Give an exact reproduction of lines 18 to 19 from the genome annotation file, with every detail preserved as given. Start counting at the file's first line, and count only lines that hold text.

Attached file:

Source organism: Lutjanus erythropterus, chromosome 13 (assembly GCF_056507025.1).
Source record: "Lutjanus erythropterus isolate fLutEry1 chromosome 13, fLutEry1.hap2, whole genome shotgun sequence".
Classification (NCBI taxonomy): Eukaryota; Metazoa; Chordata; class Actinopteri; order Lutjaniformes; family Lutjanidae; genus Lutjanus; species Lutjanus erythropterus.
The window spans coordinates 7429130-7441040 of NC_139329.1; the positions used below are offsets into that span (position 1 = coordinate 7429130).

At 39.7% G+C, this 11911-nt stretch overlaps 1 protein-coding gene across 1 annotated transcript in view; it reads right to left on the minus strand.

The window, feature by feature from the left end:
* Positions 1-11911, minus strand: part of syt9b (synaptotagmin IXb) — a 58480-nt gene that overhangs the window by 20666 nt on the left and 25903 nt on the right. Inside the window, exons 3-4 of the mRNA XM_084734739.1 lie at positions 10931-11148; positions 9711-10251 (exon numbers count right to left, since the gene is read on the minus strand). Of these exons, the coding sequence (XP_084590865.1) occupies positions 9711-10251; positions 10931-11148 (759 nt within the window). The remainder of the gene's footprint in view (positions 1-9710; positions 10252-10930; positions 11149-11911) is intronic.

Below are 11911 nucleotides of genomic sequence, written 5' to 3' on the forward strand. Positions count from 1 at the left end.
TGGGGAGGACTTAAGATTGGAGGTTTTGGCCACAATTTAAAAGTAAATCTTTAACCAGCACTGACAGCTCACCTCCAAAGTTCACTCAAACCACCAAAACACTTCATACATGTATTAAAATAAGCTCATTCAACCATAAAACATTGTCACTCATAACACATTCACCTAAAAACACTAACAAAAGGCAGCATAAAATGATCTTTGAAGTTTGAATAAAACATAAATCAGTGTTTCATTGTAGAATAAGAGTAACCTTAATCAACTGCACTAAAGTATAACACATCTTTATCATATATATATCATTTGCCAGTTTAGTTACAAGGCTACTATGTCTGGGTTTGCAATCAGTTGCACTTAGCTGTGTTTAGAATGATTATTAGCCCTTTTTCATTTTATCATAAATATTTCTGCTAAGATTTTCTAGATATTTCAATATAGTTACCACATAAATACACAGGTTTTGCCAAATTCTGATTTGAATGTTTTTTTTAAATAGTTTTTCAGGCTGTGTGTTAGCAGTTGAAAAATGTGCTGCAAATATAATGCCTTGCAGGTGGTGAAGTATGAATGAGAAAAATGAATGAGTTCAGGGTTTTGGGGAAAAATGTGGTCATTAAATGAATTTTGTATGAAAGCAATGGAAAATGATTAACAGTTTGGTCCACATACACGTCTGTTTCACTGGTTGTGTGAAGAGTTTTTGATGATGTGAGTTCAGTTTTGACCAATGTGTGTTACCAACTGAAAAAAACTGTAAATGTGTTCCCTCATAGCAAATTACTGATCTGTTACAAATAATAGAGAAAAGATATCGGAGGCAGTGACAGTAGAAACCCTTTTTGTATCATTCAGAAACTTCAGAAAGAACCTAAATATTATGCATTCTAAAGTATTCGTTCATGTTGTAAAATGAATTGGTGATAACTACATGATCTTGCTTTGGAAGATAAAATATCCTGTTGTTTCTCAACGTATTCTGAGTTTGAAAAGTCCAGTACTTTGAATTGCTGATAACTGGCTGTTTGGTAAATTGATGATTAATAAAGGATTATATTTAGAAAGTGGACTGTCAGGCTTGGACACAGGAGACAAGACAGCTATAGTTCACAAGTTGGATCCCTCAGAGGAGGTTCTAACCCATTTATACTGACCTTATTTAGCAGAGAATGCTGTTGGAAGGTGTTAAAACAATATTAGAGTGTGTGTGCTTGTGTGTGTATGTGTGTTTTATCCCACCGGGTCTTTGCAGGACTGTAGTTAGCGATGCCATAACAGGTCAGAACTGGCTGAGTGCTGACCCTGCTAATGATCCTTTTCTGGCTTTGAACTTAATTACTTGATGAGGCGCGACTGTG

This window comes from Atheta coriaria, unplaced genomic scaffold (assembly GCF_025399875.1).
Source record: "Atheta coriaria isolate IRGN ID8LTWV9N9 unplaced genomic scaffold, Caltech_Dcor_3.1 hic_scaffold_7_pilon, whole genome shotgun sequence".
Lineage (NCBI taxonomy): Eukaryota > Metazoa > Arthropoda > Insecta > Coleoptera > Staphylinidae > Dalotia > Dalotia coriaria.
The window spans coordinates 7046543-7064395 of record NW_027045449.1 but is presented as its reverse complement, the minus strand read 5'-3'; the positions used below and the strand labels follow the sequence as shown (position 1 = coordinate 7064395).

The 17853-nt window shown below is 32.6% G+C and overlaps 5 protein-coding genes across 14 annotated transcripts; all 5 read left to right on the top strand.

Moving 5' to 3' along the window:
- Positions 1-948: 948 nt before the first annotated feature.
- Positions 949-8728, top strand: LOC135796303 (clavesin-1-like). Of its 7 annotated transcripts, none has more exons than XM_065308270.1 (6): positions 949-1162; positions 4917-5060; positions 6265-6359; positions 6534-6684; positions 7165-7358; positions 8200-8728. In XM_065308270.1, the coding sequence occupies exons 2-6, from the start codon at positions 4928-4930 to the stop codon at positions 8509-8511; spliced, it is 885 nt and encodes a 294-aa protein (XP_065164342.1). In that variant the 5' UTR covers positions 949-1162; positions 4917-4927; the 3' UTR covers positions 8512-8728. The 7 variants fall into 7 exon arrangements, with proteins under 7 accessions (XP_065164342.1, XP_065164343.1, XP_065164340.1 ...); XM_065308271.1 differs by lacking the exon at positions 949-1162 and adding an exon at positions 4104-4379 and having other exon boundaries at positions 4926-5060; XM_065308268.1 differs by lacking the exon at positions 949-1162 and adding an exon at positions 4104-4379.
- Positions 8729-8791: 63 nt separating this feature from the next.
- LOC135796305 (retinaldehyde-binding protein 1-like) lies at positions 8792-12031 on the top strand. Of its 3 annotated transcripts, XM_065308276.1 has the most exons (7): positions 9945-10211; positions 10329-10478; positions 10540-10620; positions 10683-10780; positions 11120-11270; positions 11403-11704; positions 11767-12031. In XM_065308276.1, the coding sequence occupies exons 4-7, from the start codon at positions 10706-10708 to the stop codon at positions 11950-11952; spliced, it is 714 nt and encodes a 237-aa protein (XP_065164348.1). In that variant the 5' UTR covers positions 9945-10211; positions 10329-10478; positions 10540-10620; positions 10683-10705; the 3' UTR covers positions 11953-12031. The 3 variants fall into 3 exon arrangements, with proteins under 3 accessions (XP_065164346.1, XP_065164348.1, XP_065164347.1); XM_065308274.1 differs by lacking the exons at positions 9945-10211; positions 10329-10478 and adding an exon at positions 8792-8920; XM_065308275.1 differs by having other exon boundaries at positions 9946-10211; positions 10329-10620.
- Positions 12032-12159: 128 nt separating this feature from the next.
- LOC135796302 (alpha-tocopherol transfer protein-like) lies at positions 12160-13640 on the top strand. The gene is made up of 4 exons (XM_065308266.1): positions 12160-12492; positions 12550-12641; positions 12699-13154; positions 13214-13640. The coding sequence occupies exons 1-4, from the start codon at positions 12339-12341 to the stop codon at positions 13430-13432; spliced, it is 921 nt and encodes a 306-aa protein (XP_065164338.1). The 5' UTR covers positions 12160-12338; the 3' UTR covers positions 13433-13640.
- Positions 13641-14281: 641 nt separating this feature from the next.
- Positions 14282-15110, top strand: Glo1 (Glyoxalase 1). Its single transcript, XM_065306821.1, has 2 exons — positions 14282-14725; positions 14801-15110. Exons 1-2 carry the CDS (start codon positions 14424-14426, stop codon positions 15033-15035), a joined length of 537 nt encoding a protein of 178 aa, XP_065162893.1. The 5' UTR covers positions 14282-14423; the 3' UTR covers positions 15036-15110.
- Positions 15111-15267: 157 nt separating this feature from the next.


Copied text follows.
- Positions 8729-8791: 63 nt separating this feature from the next.
- LOC135796305 (retinaldehyde-binding protein 1-like) lies at positions 8792-12031 on the top strand. Of its 3 annotated transcripts, XM_065308276.1 has the most exons (7): positions 9945-10211; positions 10329-10478; positions 10540-10620; positions 10683-10780; positions 11120-11270; positions 11403-11704; positions 11767-12031. In XM_065308276.1, the coding sequence occupies exons 4-7, from the start codon at positions 10706-10708 to the stop codon at positions 11950-11952; spliced, it is 714 nt and encodes a 237-aa protein (XP_065164348.1). In that variant the 5' UTR covers positions 9945-10211; positions 10329-10478; positions 10540-10620; positions 10683-10705; the 3' UTR covers positions 11953-12031. The 3 variants fall into 3 exon arrangements, with proteins under 3 accessions (XP_065164346.1, XP_065164348.1, XP_065164347.1); XM_065308274.1 differs by lacking the exons at positions 9945-10211; positions 10329-10478 and adding an exon at positions 8792-8920; XM_065308275.1 differs by having other exon boundaries at positions 9946-10211; positions 10329-10620.